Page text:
A new, highly sophisticated mathematical modeling study projects that widespread use of Truvada (tenofovir disoproxil fumarate/emtricitabine) as pre-exposure prophylaxis (PrEP) among adult men who have sex with men (MSM) would yield a major reduction in the rate of new HIV infections (known as incidence) in the overall MSM population as well as the number of MSM living with the virus (known as prevalence). The study also found that even if the adolescent MSM population did not take PrEP, they would still benefit considerably from adult MSM’s use of the prevention modality, both in terms of reduced HIV incidence and prevalence.
Additional widespread coverage of PrEP among adolescent MSM would not, however, provide a considerable additional reduction in HIV incidence and prevalence in the overall MSM population. That said, providing PrEP to this relatively small population would not significantly reduce the efficiency of Truvada’s capacity to prevent infections on a public health level, measured as the number of cumulative years MSM need to spend on PrEP to avert one new infection.
The study, which was published in PLOS ONE, relied on two published models of HIV transmission among adults and adolescent MSM. The researchers simulated an HIV epidemic among 13,500 theoretical MSM 13 to 39 years old (500 males for each one-year age) in which no one used PrEP. Then they compared the outcome of this simulation with a simulated epidemic in which only MSM 19 to 39 years old used PrEP and another epidemic in which adolescents 16 to 18 years old also used PrEP.
In the no-PrEP-use scenario, 23.2% of the sexually active population had HIV, and there were an annual 322.7 new infections per 10,000 at-risk men over a 10-year period.
If 40% of the adult MSM who met the Centers for Disease Control and Prevention guidelines indicating they were good PrEP candidates received Truvada for prevention, this meant that there were an average of 3,760 men on PrEP at any time. (These men were projected to adhere to the daily drug regimen at varying rates, resulting in varying degrees of PrEP efficacy.) In this scenario, the HIV prevalence among all MSM in the cohort, including the non-PrEP-using adolescents, would decline to 17%, a 26.7% reduction compared with the no-PrEP-use scenario. The prevalence of HIV among 18-year-old MSM would decline from 6% to 4.3%.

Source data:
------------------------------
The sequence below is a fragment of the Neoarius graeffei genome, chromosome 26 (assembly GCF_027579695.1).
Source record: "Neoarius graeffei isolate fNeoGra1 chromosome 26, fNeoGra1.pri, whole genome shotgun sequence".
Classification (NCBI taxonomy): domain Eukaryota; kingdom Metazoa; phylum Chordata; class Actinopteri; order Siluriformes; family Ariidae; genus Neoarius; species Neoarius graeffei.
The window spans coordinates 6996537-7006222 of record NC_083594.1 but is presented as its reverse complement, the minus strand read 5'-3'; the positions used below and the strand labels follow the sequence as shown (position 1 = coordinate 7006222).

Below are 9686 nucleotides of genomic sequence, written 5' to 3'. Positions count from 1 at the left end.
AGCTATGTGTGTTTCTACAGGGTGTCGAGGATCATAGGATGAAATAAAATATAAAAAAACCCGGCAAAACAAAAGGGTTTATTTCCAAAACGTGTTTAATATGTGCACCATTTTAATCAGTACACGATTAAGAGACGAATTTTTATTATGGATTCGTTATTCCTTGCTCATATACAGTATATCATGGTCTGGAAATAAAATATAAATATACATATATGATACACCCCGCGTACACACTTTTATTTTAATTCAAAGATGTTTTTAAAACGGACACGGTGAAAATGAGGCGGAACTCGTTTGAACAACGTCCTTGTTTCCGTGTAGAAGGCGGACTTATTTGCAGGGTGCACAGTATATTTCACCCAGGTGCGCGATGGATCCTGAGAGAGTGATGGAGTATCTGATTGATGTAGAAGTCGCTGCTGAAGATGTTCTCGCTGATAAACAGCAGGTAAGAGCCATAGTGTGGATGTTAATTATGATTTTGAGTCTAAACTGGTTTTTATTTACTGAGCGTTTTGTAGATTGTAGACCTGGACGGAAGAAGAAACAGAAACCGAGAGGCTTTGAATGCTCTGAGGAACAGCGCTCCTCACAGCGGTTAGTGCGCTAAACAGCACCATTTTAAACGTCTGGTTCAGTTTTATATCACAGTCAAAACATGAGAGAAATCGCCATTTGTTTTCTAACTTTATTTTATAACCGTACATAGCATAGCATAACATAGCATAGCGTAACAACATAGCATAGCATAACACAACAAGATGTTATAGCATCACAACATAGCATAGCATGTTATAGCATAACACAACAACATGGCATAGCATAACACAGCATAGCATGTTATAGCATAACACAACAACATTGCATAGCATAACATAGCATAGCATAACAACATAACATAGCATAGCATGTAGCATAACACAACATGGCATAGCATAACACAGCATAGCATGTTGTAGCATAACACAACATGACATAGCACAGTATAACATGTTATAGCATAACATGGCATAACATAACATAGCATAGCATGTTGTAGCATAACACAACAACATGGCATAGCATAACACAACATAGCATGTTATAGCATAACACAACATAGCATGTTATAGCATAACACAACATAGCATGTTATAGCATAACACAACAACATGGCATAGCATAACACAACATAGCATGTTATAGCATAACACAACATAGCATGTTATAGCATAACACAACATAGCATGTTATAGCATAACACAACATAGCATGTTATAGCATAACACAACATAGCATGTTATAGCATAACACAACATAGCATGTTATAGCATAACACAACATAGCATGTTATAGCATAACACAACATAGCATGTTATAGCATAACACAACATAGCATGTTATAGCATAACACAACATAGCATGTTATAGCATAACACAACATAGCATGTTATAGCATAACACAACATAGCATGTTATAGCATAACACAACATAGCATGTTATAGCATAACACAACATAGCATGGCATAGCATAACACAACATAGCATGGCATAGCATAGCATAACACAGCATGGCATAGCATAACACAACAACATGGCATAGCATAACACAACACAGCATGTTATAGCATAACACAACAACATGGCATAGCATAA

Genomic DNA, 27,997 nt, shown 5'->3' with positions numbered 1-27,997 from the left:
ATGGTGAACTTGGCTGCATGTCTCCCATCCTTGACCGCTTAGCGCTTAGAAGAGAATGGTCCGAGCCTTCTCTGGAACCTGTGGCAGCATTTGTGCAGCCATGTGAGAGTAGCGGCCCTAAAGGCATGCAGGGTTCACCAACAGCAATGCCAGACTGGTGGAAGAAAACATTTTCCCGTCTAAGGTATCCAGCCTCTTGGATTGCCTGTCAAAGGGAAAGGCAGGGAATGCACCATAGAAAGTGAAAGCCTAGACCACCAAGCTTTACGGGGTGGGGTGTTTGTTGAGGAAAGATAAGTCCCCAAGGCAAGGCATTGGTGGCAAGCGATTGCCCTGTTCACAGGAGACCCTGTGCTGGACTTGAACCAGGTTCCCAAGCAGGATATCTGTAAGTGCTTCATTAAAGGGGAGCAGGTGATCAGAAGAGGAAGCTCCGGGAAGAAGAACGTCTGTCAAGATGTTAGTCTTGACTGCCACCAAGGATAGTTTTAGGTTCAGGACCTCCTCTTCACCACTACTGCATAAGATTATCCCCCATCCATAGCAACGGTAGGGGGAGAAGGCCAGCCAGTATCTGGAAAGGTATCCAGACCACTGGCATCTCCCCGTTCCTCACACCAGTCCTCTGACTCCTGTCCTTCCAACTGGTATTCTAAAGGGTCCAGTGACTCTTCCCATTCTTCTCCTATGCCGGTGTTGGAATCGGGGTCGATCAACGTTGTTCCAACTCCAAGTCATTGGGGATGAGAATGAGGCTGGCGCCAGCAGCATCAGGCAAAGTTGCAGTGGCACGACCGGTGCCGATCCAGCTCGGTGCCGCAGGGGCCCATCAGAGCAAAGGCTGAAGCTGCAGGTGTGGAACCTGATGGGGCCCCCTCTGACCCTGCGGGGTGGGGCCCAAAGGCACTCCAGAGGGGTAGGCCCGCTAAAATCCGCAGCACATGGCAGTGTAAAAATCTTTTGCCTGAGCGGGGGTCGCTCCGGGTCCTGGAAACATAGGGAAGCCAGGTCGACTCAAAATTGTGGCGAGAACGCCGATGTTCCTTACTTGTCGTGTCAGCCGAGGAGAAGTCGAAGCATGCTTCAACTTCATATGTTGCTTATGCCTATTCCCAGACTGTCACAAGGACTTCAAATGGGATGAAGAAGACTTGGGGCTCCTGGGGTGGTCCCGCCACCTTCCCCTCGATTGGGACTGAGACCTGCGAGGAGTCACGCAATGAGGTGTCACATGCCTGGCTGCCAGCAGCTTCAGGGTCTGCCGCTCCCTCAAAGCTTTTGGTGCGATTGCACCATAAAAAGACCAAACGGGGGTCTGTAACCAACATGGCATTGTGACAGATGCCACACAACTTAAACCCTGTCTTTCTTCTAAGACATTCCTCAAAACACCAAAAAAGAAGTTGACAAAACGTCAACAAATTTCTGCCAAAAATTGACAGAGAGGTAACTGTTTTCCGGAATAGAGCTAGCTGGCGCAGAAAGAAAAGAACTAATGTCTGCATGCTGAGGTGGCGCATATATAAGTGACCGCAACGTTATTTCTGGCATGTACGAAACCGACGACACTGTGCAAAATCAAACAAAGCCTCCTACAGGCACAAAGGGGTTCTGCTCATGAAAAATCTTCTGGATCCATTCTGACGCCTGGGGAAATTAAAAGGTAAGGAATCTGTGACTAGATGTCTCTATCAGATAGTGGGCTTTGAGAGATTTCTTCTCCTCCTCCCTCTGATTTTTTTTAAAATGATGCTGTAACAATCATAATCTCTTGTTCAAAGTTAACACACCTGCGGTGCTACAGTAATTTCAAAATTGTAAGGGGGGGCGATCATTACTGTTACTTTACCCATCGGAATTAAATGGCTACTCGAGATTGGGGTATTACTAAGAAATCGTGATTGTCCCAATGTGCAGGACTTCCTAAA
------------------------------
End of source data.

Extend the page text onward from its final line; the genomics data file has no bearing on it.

In the scenario in which only adults used PrEP, HIV incidence per 10,000 people at risk would decline to 206.4 new cases per year. This translates to 693 averted infections per 100,000 men at risk for infection per year. The number of people needed to take PrEP for one year to avert one infection was 33.
Over a 40-year period, the adult-PrEP-use scenario would reduce HIV prevalence to just 7.4% and incidence per 10,000 at-risk men from 311.9 cases to 133.1 cases annually. HIV prevalence among 18-year-old MSM would decline to 3.8%.
Counterintuitively, providing PrEP to 10% of adolescent sexual minority males (ASMM), in addition to the 40% coverage in adult MSM, would result in one fewer infection averted per year per 100,000 at-risk MSM in the overall population, or a 0.1% decrease in the percentage of infections averted. In essence, this finding indicates that that level of PrEP coverage in the adolescent population would not have a significant effect on HIV infections. Note that the researchers estimated that adherence to PrEP would be poorer among adolescents compared with adults.
Doubling the adolescent PrEP coverage from 10% to 20% resulted in an increase in the percentage of infections averted from 28.9% to 29.7%. Pushing the coverage to 30% increased the percentage of infections averted to 29.9%. The overall number of MSM in the entire population, adolescent and adult, needed to receive PrEP for one year to avert one new case of HIV in this 30%-adolescent-use and 40%-adult-use scenario increased very modestly, from 33 to 34, indicating that Truvada’s use as prevention remained highly efficient.
“Even when ASMM are not specifically targeted for PrEP uptake,” the study authors concluded, “adult PrEP can be an effective intervention for ASMM, reducing prevalence in this group by as much as 29% over 10 years, preventing transmissions of HIV from young adult MSM to ASMM by disrupting an essential mechanism for the persistence of the epidemic. The impact of age mixing on HIV acquisition risk, particularly among the young, has been demonstrated in numerous context and populations. It has also been shown that young people in age-discordant relationships are more likely to engage in higher-risk behavior.”
To read the study, click here.